Councillor calls for a hard line to be taken on owners of derelict sites

Thursday, 15 February 2018

Councillor calls for a hard line to be taken on owners of derelict sites thumbnailCllr Tony McCormack.

A FIANNA FAIL councillor has called for the Council to take a hard line on those responsible for allowing their premises to fall into dereliction.

Councillor Tony McCormack was speaking at last Thursday's Tullamore Municipal District where he described these buildings as an ''eyesore''. ''They are pulling down the town,'' he said.

He was reacting to Offaly County Council planner Mr Ed Kelly who told councillors there are three options open to the council. They can direct the owners to take action. If they refuse the council can impose a three to ten per cent levy annually. Mr Kelly said the council want to avoid this where possible as he said it can be counter productive as if someone wants to develop the site the levy has to be paid first which could be substantial.

The next option is to CPO or compulsory purchase the premises.

However, he felt the best option was to ask the owners to do something about their buildings. ''It has been successful in a number of cases,'' he said.

Councillor Dervill Dolan agreed with Cllr McCormack. ''We have a situation where people have been written to and they have ignored it. We have a situation in Clara where the square is being developed but there are a number of derelict sites there.''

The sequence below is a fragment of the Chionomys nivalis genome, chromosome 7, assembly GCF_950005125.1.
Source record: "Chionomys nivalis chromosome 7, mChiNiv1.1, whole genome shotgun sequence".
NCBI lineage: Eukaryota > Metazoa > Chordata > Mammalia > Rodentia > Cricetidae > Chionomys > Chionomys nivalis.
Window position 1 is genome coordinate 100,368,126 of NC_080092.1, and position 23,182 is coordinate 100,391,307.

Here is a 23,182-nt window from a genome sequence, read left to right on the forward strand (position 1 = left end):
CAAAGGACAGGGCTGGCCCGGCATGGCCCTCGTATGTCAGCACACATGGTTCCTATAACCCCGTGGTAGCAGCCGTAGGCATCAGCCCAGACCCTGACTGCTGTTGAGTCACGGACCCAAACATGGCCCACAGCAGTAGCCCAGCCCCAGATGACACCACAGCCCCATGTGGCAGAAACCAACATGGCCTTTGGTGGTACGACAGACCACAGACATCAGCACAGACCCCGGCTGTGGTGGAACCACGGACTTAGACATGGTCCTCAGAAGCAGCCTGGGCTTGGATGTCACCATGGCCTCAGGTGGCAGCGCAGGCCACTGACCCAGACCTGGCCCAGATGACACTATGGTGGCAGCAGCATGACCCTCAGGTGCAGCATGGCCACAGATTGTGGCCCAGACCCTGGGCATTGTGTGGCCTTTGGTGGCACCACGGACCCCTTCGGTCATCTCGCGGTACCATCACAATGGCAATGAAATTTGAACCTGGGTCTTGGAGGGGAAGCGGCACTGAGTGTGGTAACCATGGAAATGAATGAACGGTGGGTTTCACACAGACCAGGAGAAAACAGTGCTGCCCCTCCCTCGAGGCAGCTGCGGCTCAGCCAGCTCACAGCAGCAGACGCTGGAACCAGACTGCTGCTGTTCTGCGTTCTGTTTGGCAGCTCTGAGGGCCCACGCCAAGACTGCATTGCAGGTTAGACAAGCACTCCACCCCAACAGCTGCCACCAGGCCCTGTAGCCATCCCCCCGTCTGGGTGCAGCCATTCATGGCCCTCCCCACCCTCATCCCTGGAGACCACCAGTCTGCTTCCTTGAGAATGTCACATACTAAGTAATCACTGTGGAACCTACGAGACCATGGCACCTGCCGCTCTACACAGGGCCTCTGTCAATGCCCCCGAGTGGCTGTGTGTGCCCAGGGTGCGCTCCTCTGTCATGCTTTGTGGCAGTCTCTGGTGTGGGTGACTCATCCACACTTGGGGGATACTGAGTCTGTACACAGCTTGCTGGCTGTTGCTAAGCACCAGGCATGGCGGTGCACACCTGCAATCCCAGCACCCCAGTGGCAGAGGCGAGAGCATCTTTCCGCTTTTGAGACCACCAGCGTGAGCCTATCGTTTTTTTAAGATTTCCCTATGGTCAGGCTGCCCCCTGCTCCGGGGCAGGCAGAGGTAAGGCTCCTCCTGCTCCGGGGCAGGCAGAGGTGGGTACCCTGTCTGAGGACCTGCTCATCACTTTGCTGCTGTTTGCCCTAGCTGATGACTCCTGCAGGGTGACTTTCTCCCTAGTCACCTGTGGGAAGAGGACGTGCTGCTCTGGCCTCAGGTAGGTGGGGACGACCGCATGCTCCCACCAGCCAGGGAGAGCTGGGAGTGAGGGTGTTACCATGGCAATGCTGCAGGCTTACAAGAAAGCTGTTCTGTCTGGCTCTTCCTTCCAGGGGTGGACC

He said it was an issue for everyone not just the planning department. He suggested that the Council buy some of these properties and do them up. ''A levy is something that can be ignored,'' he added.

''We are on a merry-go-round,'' said Councillor Tommy McKeigue. '' We have a housing crisis in the country yet you have derelict houses there that could be pulled down and new houses put in. Every street in the town has derelict houses. ''

Cllr McKeigue went on to say he had received a commitment from someone to do up their premises but they had done nothing.

''That was the carrot approach now the stick,'' he added.

Councillor Danny Owens said it was an area ''we have to deal with. I can't see a levy working. Most people will give a reason for not paying.'' he said.

Councillor Frank Moran said the presence of derelict houses was ''very disheartening'' for Tidy Towns groups. He asked for creative solutions.

Cllr Brendan Killeavy said he would like to see more action being taken. ''I think we should target town centre houses. A levy is not nice but we need to do something.''

Cllr Declan Harvey said ''derelict sites are still valuable. People could be forced or encouraged to sell. Prices are going up and some might only take two weeks to sell.''

Mr Ed Kelly said he would bring the suggestions to the planing department. He said compulsory purchase of these properties does seem to be the answer.

''It does take up a lot of time and it can be hard to locate the owners. Our preference is for the owners to do up their property,'' he said


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